advocates view as non-value-added activities. ROQ advocates also recognize that
costs of quality beyond prevention costs are non-value-added costs. However,
their view is that prevention costs may be too high to justify, and they opt instead
to incur non-value-added costs.

b. Appraisal activities, also called detection or inspection activities, require that


inputs be inspected or that outputs (units of product) be inspected in order to
detect whether they conform to specifications or customer expectations.
Appraisal activities include inspecting materials, inspecting machines, inspecting
processes, automated inspection, statistical process control, testing at the end of a
process, and field testing (at a customer site).

3. Failing to control quality leads to two types of failure. One type is internal failure, while
the other type is external failure.

a. Internal failure activities are required to correct defective processes or products


and services which are detected before being delivered to customers. Internal
failure activities include disposing of scrap caused by defective products, rework
to correct defects, reinspecting or retesting, and delays in processes. Internal
failure can be very expensive. It is obviously a non-value-added activity,
particularly when bottlenecks are affected (worsened) by defects.

b. External failure activities are required when defective products or services are
detected after customers have received them. These activities include warranty
repairs, settling product liability claims, resolving customer complaints, restoring
reputations, and lost sales. External failure activities are the most costly of all
failure costs because they may permanently damage the reputation of an
organization. This type of failure affects future sales, but this effect is difficult to
quantify.

4. Organizations must effectively measure costs of quality in order to manage them.


Organizations using ABC and ABM have the activity-based information needed to
compile cost of quality information. With ABC information, cost managers can take the
additional step of classifying activities based on cost of quality category.

Those organizations without ABC in place may find it expensive or time-consuming to


develop the kinds of cost information to properly identify costs of quality.

7-5
Chapter 07 - Managing Quality and Time to Create Value

5. Reporting costs of quality may occur in a variety of forms. A cost of quality report
always, however, will split the costs into the four categories — prevention, appraisal,
internal failure, and external failure. Typically, the reports then provide more detail on the
actual type of activity (inspection of materials, rework of defective product), the cost of
the activity, and the cost as a percentage of sales. Reporting costs of quality as a
percentage of sales places emphasis on the fact that profits are consumed by costs of
quality just like any other type of cost consumes profits.

Organizations may set benchmarks for costs of quality — for instance, setting a ceiling
on COQ of 5% of sales revenue.

H. Quality has become so important to success that there are now international awards given to
companies for the quality of their product, services, or processes. The Malcolm Baldrige award,
created by the US Congress in 1987, recognizes US firms with outstanding records of quality
improvement and quality management. The Deming Prize is a Japanese award for companies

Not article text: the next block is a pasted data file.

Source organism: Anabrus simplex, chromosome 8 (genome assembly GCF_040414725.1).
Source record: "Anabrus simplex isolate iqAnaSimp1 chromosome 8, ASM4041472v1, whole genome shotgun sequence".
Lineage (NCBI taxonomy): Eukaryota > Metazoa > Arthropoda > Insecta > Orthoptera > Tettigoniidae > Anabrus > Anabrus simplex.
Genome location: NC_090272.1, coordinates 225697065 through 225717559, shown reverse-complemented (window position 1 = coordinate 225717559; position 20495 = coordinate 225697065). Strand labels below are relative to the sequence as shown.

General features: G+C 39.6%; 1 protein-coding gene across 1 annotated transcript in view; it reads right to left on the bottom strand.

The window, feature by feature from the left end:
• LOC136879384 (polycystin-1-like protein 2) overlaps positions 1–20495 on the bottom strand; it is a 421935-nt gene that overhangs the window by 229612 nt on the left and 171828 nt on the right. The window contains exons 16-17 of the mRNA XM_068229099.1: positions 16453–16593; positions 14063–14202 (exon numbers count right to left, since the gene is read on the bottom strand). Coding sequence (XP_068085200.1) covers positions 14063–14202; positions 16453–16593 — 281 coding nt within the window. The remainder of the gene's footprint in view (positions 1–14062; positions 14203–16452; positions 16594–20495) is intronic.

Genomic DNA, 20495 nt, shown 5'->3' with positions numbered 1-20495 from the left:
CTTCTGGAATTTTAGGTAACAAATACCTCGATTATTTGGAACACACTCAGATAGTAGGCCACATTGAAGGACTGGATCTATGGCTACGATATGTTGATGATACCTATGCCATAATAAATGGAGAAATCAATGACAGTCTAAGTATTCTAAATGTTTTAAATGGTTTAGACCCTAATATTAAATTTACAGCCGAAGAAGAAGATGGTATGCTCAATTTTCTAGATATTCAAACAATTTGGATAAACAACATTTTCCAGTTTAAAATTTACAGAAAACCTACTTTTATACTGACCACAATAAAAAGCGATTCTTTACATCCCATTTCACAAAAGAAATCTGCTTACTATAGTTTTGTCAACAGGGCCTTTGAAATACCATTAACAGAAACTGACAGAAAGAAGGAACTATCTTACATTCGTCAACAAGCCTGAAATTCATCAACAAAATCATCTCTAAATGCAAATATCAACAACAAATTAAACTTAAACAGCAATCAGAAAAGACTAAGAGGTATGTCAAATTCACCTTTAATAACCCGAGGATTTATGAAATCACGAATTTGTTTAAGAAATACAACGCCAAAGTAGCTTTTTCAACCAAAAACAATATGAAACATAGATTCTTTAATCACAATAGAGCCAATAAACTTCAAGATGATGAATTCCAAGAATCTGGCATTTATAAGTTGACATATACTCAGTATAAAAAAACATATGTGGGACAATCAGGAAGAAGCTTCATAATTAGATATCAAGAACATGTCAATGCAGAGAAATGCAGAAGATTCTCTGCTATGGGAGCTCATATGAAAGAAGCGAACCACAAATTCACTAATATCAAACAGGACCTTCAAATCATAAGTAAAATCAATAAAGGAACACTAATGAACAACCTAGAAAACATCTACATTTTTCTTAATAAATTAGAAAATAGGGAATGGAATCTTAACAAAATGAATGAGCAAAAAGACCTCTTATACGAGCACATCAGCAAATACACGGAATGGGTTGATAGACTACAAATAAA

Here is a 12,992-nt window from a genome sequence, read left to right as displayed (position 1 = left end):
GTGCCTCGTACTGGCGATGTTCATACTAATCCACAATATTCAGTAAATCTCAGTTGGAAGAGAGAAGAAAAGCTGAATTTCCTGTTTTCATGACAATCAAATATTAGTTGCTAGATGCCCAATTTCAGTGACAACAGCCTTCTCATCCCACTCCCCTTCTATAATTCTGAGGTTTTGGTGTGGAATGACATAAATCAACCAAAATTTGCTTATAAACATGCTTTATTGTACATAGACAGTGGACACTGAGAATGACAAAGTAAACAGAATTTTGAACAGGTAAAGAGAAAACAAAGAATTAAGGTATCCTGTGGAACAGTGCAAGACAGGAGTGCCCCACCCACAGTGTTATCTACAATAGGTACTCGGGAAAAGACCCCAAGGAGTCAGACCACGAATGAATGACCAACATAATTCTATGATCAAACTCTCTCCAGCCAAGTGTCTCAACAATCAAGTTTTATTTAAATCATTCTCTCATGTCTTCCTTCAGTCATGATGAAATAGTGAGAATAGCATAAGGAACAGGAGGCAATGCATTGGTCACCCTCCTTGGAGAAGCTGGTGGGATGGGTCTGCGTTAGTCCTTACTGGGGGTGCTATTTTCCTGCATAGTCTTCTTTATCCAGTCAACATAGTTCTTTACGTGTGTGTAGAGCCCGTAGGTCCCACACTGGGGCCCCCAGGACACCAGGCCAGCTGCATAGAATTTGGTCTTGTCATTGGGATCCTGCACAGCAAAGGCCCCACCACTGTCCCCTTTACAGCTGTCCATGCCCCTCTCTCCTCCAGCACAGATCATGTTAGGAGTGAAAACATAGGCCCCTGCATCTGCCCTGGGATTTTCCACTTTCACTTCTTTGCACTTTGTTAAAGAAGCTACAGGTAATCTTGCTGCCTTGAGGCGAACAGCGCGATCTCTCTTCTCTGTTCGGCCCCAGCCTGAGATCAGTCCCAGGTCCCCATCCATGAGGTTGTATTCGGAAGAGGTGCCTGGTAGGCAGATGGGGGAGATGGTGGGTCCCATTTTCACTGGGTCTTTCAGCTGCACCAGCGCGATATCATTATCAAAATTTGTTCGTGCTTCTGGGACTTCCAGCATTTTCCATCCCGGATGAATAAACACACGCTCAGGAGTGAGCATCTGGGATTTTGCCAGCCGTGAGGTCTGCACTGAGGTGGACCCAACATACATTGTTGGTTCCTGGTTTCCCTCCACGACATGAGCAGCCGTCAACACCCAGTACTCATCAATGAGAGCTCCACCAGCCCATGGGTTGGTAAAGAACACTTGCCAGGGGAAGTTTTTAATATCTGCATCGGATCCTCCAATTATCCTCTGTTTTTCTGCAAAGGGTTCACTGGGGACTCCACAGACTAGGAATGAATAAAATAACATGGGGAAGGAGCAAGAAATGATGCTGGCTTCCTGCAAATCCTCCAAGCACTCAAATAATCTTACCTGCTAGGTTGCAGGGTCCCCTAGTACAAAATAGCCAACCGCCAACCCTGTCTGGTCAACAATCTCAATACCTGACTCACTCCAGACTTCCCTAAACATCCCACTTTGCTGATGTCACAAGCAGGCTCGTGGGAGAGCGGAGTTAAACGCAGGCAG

around the world that excel in quality improvement.

The International Organization for Standardization is a European organization best known for its
development of international standards for quality management called ISO 9000. ISO 9000 is a
set of global guidelines for the design, development, production, final inspection and testing,
installation, and servicing of products, processes, and services. To be certified, a company must
document its quality systems and pass a rigorous third-party audit of its manufacturing and
customer service processes.

I. In addition to having to address the need to manage quality and control costs of quality, cost
managers must be conscious of the need to manage time. There are three specific areas of concern
with respect to time. They are new product and service development time, customer response
time, and cycle time.

1. New product and service development time is the period between the first consideration
of a product and its initial sale to the customer. Businesses that respond quickly to
demand for new products and services may develop a competitive advantage over
competitors. The shorter the product development time is, the more likely it is that an
organization will be the first to offer the new product.

2. Customer response time is another important time dimension that organizations need to
properly manage. Customer response time is the amount of time between a customer’s
placing an order or requesting service and the delivery of the product or service to the
customer. The shorter the response time, the more competitive the company is on this
dimension. Organizations work to reduce customer response time by automating ordering
activities, by scheduling bottleneck resources carefully, and by keeping reserve capacity
for unexpected but valuable orders. When necessary, companies may use expedited
services. If orders are placed before products are produced, the customer response time
may be reduced by eliminating non-value-added activities in production processes. This
reduces the cycle time.

7-6
Chapter 07 - Managing Quality and Time to Create Value

3. Since timeliness is so important in a competitive environment, organizations have come


to recognize that longer process times mean more than higher production costs. They may
also cause lost sales or opportunities. To motivate efficiency in cycle times, some
organizations reward employees based on their ability to meet or exceed targeted cycle